Not only is it a fascinating glimpse at this legendary king, but it provides a look at pre Norman conquest England. When Cnut was born in Denmark, England was attempting to create a stable unified kingdom, while resisting the encroachments of what they called “Danes”, which is shorthand for Scandinavians, better known as Vikings, but in terms of Cnut, it does actually refer to Denmark. This was no easy prospect for “Saxon England” as it is termed to differentiate the Germanic-Celtic hybrid from the previous Romano-Celtic model. In a way it could be argued that the Danish conquest was a natural progression.

England was fractured by geography, north from south, and by religion. Christianity was now approaching a settled state in the country, but the old ways died hard. Paganism was still common on a basic level and a homogenous blend of new faith and old carried on in an uneasy partnership common when one religion replaces another. The Saxons would retain their pagan flirtations right down to the Norman conquest. The same was true of Scandinavia, in Denmark, Norway and Sweden Christianity was newer still. Most of the Kings of these kingdoms were new converts, and were founding churches and cozying up to the Pope, which gave legitimacy to a ruler and greater influence over his people, while the King could give protection to the church. These kingdoms, whose economies had been reliant for centuries on raiding each other, England and France, and selling their swords to the east, would be slower still to adopt to the ways of peace, which in the 10th and 11th centuries wasn’t always that peaceful.

England became so destabilised by its own backbiting and Viking incursions that the Danes eventually decided to take the whole place, which was achieved by Forkbeard, and then again with the death of Ironside. Cnut was a hard man, and it took time for him to become accepted in England, and indeed his status as a foreign invader never really left him. Yet what did occur in his reign was a sort of settlement. Every Saxon succession had been met with some kind of strife, and though the trend would continue, it would no longer involve open warfare. Viking invasions became much less of a problem, not only did Cnut prove quite adept at defeating raiders, but he also attempted a conquest of Denmark and Norway, so as to unite the countries in a sort of Northern empire.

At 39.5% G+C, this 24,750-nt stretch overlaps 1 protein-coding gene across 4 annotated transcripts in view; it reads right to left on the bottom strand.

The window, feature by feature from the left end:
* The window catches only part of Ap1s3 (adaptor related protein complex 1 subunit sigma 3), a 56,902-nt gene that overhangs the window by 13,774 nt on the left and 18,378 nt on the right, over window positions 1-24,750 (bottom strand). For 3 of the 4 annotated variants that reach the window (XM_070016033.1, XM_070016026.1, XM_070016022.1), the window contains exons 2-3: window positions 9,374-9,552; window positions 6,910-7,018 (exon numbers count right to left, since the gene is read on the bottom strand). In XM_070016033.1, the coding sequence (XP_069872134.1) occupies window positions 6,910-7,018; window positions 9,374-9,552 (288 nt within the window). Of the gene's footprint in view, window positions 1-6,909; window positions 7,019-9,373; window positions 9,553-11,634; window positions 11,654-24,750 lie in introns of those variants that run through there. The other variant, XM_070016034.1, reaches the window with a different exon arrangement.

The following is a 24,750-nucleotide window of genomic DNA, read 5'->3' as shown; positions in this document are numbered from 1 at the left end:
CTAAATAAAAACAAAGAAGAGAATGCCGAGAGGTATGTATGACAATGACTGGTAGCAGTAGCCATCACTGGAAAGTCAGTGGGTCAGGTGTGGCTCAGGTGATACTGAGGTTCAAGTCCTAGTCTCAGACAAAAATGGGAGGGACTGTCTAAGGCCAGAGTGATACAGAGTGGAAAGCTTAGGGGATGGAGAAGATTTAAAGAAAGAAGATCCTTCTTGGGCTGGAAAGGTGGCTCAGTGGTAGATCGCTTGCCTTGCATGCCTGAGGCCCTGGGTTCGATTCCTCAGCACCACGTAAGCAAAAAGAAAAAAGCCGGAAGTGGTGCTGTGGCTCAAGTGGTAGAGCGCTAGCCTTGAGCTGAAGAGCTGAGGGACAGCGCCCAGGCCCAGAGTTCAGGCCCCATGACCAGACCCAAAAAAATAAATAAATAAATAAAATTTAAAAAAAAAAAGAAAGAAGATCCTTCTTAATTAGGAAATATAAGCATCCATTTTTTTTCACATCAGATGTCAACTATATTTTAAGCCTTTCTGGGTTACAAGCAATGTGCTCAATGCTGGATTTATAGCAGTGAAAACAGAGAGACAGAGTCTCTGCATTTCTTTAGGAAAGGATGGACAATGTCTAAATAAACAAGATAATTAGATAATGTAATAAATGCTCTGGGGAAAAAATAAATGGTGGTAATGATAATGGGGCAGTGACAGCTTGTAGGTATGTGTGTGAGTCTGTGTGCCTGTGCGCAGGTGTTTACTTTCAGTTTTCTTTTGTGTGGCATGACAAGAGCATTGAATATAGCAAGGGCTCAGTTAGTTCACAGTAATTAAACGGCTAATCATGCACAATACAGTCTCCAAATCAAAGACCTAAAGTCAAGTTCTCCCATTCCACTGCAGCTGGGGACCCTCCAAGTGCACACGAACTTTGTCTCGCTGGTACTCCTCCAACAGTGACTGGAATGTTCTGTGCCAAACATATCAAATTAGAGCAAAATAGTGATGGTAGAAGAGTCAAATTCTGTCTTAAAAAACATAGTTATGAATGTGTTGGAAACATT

As such, apart from the usual political scheming and dodgy deeds that had always been a part of Saxon politics, England was able to enjoy a decade of prosperity quite opposed to the hard times of Æthelred’s reign. After his ascension, Cnut was quick to appoint friends to important positions, but unlike William of Normandy, he looked for loyal Saxons to help him rule, while at the same time appointing his countrymen. More often than not however he ended up having to do away with most of them, for Saxons and Danes had a common inclination to plotting. By the end of his reign his most powerful supporters were the Saxon Earls of Mercia and Wessex, the latter a venomous wheeler dealer named Godwin. A master of realpolitik and assassinations, he would go on to play a large part in English history.

Cnut bolstered his conquest by throwing himself behind the church, making alliances with Normandy, attempting to exert his rule over Scandinavia and forcing King Malcom of Scotland to become a vassal. What he failed to do was provide a stable line of succession. According to laws printed in his own lifetime, to have a wife in what the Saxons called “The Danish fashion” IE without the blessing of the church, and with the option of taking more, was illegal. Highly ironic for a Dane who had such a wife, but who for the rest of his reign had sons with an official wife, none other than the former spouse of Æthelred, the Norman Queen Emma, aunt of the Duke of Normandy and mother of Edward the Confessor from the union with the unready ruler. When Cnut died his senior Danish-Norman sons obligingly also passed away in quick succession, leaving the throne essentially vacant for Edward the Confessor.

By this time the fabric of England had changed. It was no longer just Anglo Saxon, it was Anglo-Saxon-Dane. The Future King Harold II, he of the arrow at Hastings, and his brother’s were sons of Earl Godwin, whose wife was a Dane. Scandinavian names remain high in charters of English royal documents well into the Confessors reign. The English scene had changed even more since the days of Alfred and even before Edward’s attachment to Normandy, through his mother Emma and his several long exiles there, brought about early Norman influence in the south.